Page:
“We have two mothers fasting with us right now. And they are proving themselves every single day… they’re helping people, they’re volunteering, they’re attending workshops…they are committed to sobriety. And still in the view of CFS they are unfit mothers.” she said.

Morgan acknowledged the Truth and Reconciliation Report on Residential Schools, and the province’s recent apology for the Sixties Scoop, but said the problems are still continuing. There are about 10,000 children in care in Manitoba and the vast majority are aboriginal.

“We have lots of history of the damage that taking children from their parents causes. It’s a vicious cycle. It has to stop. Now we are in a time where we can do something, rather than look back 20 or 30 years for an apology” she said.


Manitoba Chiefs Adopt ‘Family First’ Approach To Address Missing, Murdered Women

Grand Chief Derek Nepinak of the Assembly of Manitoba Chiefs walks with people at a rally for families of missing and murdered indigenous women in June. (Courtney Rutherford/CBC)

Grand Chief Derek Nepinak of the Assembly of Manitoba Chiefs walks with people at a rally for families of missing and murdered indigenous women in June. (Courtney Rutherford/CBC)

CBC News

New initiative stems from frustration with lack of action by governments, says Derek Nepinak

Manitoba Grand Chief Derek Nepinak says his organization is not waiting for another roundtable discussion or a national inquiry to take action on the issue of missing and murdered indigenous women and girls.

The Assembly of Manitoba Chiefs adopted and endorsed a new report they say puts the families of indigenous women at the forefront.

Families First: A Made in Manitoba Approach to Addressing the Issue of Missing and Murdered Indigenous Women and Girls calls for a number of recommendations including more culturally sensitive support for families, providing funding for honouring missing or murdered women and research on root causes.

Nepinak says the new approach stems from a frustration with the lack of action by provincial and federal governments.

“Nobody feels any solution coming out of a roundtable discussion where the only outcome is another discussion,” he said.

Derek Nepinak

Derek Nepinak, grand chief of the Assembly of Manitoba Chiefs, speaks at a TRC gathering in Ridell Hall at the University of Manitoba on Tuesday. (Chris Glover/CBC)

“We’re losing children, we’re losing women and girls — and men and boys for that matter — every week. There is a sense of urgency to this. We cannot sit back. We have to take action.”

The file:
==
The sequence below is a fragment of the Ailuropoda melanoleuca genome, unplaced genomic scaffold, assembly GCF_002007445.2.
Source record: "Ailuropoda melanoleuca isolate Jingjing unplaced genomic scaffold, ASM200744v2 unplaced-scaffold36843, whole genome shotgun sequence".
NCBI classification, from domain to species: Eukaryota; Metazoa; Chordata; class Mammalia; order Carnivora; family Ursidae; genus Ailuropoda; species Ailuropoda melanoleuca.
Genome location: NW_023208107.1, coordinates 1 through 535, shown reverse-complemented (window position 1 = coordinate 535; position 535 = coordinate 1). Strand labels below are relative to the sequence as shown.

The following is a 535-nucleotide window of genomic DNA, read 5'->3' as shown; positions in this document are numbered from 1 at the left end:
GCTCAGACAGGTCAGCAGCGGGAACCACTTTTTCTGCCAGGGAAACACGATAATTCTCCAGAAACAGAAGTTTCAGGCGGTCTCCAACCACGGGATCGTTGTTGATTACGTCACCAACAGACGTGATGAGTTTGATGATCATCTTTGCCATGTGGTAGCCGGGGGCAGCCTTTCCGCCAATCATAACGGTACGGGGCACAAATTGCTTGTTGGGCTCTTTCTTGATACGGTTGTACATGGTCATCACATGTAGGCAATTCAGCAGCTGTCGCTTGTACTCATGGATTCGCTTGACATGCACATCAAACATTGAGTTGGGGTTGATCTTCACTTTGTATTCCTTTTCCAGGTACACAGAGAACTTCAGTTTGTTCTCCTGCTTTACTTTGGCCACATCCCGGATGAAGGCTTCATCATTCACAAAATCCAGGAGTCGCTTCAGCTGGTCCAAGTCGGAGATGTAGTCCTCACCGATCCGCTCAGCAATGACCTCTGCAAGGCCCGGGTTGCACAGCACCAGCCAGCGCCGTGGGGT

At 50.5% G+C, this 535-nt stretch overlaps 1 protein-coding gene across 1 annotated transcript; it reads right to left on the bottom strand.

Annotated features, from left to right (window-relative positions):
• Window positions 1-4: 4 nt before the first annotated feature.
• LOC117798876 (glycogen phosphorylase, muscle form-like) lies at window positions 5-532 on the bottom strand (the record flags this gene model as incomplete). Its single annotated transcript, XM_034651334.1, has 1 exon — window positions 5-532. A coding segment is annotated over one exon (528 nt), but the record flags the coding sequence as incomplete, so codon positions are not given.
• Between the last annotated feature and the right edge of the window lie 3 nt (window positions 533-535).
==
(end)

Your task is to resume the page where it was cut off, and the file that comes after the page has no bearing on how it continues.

The report calls for the appointment of eight representatives called “Families First Leaders” that will be responsible for overseeing the process.

“We are not waiting for the federal government to come and consult us when it is time to do the inquiry, we’re getting ahead of the issue now. We’re specializing our knowledge, we’re engaging in the research,” said Nepinak.

The report was discussed at a general assembly of Manitoba Chiefs held at the Opaskwayak Cree Nation this week.

In June, RCMP delivered an update on missing and murdered aboriginal women that pointed to a strong connection between homicides and family violence. Nepinak says the Family First approach will take a deeper look at root causes of violence.

“When we think of contributing factors or what people will call ‘issues’ — are these really the issues or are they the consequences of living within the systemic and institutionalized violence that exists for our people?” said Nepinak.

According to the report, Manitoba has the third highest number of missing and murdered indigenous women in Canada.


2nd Roundtable On MMIW Slated For Early 2016 In Manitoba

Lorelei Williams, who attended the first round table in Ottawa earlier this year, said the first round table 'lacked meaningful dialogue'. (Facebook)

Lorelei Williams, who attended the first round table in Ottawa earlier this year, said the first round table ‘lacked meaningful dialogue’. (Facebook)

By Angela Sterritt / CBC News

Families want more representation, Premier Selinger wants ‘solid commitment from federal government’

A second roundtable on missing and murdered indigenous women is slated for early 2016 in Manitoba. But not everyone is singing the praises of the roundtable, confirmed at a meeting of premiers and indigenous leaders in Happy Valley Goose Bay. NL, on Wednesday.

Earlier this year the first national roundtable on missing and murdered indigenous women was held in Ottawa. The invite-only meeting faced heavy criticism from family members and politicians.

The federal government’s financial commitment to the roundtable was questioned. As well, the government gave a very last-minute confirmation that they would send representatives to attend at all.

Greg Selinger

Premier Greg Selinger says he wants family members to be properly represented at the next roundtable. (CBC)

“The federal government needs to step up, we haven’t seen a solid commitment from them yet,” said Manitoba Premier Greg Selinger from the conference of premiers in St. Johns.

Families who took part in the first roundtable in February say the meeting was just a token and lacked meaningful dialogue. Some also said they felt re-traumatized by the limiting process.

“Only four family members out of the 100 that were invited were allowed to speak at the roundtable,” said Lorelei Williams. Her aunt Belinda Williams went missing in 1978 and cousin Tanya Holyk’s remains were found on the farm of convicted serial killer Robert Pickton. She’s been a staunch advocate since 2011.